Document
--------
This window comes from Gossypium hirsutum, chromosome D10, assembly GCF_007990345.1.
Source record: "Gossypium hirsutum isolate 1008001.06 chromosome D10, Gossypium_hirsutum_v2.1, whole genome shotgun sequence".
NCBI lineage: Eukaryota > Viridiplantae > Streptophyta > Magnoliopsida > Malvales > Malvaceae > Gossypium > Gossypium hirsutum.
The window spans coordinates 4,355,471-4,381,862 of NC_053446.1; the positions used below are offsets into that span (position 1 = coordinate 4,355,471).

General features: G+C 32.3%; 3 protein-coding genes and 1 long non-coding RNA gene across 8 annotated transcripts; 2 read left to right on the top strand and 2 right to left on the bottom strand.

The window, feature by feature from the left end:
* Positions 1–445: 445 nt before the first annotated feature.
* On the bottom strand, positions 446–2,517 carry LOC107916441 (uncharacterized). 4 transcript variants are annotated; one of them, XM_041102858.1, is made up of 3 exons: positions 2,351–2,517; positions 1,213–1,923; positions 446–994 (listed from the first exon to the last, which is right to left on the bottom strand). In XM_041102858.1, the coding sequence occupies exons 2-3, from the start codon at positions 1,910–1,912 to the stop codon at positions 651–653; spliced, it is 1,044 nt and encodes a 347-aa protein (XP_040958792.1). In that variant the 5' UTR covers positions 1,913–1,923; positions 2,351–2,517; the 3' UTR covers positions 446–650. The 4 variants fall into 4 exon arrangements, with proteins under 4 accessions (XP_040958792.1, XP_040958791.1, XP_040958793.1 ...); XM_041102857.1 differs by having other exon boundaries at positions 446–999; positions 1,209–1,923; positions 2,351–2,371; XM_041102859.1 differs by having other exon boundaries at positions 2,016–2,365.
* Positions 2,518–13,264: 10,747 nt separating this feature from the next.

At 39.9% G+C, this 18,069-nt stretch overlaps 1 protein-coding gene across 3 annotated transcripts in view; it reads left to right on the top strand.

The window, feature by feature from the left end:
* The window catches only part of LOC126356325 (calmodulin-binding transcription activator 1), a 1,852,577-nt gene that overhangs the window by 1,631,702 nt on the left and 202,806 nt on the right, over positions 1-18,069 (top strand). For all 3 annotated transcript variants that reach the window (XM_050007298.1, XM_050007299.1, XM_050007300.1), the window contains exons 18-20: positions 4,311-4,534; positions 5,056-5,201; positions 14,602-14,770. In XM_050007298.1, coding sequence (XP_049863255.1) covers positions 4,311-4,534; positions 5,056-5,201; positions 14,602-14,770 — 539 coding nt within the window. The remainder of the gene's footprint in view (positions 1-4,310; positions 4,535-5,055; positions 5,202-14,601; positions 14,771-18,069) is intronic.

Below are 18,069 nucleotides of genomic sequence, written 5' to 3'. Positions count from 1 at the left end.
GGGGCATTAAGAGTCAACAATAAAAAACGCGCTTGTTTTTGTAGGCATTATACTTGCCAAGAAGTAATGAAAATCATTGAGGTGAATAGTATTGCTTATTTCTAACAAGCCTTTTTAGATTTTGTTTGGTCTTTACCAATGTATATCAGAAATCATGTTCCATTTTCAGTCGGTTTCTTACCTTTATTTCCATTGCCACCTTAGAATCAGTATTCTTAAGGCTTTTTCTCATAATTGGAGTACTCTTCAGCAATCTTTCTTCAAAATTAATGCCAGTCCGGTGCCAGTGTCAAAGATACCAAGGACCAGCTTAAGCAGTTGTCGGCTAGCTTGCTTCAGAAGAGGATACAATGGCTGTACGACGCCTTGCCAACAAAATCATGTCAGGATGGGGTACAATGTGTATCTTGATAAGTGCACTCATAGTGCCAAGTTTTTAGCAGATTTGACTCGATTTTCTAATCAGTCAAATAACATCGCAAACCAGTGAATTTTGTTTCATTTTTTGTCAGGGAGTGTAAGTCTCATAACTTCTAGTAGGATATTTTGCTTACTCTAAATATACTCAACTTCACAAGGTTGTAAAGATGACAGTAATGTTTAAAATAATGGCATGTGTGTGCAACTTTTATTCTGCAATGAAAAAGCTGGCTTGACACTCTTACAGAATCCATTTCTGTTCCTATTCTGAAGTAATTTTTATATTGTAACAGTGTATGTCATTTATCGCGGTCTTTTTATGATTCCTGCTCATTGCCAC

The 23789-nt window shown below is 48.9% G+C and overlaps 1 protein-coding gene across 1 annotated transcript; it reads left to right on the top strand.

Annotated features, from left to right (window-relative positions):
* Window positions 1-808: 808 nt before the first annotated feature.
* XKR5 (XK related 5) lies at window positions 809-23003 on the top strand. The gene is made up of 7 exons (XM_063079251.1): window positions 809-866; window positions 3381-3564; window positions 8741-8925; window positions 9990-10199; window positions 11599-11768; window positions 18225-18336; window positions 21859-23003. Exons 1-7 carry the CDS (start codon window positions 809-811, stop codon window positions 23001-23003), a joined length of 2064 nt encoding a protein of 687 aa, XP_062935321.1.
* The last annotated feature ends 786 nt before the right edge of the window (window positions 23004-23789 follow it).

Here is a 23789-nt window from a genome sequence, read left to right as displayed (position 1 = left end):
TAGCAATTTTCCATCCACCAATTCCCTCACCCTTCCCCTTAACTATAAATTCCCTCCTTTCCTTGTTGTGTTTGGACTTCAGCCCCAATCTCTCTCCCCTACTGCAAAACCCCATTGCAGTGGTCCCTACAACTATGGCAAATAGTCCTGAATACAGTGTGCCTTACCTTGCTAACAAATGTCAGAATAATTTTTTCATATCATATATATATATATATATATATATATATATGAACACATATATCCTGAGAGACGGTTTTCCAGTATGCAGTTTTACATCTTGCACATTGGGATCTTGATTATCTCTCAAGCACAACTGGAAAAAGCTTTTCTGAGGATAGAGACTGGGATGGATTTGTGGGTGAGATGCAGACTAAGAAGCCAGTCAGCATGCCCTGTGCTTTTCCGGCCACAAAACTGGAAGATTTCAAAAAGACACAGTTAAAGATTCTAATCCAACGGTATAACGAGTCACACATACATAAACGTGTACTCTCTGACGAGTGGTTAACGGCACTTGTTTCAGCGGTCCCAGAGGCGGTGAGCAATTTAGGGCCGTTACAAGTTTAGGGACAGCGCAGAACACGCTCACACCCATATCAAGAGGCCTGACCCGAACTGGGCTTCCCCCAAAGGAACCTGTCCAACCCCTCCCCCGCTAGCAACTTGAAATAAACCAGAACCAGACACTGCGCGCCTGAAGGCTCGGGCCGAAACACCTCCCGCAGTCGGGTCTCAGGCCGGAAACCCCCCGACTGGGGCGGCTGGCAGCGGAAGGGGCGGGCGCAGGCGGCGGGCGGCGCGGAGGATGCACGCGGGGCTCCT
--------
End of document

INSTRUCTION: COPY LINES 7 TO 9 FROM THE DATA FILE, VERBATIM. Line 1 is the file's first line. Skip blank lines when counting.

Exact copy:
* Positions 1–445: 445 nt before the first annotated feature.
* On the bottom strand, positions 446–2,517 carry LOC107916441 (uncharacterized). 4 transcript variants are annotated; one of them, XM_041102858.1, is made up of 3 exons: positions 2,351–2,517; positions 1,213–1,923; positions 446–994 (listed from the first exon to the last, which is right to left on the bottom strand). In XM_041102858.1, the coding sequence occupies exons 2-3, from the start codon at positions 1,910–1,912 to the stop codon at positions 651–653; spliced, it is 1,044 nt and encodes a 347-aa protein (XP_040958792.1). In that variant the 5' UTR covers positions 1,913–1,923; positions 2,351–2,517; the 3' UTR covers positions 446–650. The 4 variants fall into 4 exon arrangements, with proteins under 4 accessions (XP_040958792.1, XP_040958791.1, XP_040958793.1 ...); XM_041102857.1 differs by having other exon boundaries at positions 446–999; positions 1,209–1,923; positions 2,351–2,371; XM_041102859.1 differs by having other exon boundaries at positions 2,016–2,365.
* Positions 2,518–13,264: 10,747 nt separating this feature from the next.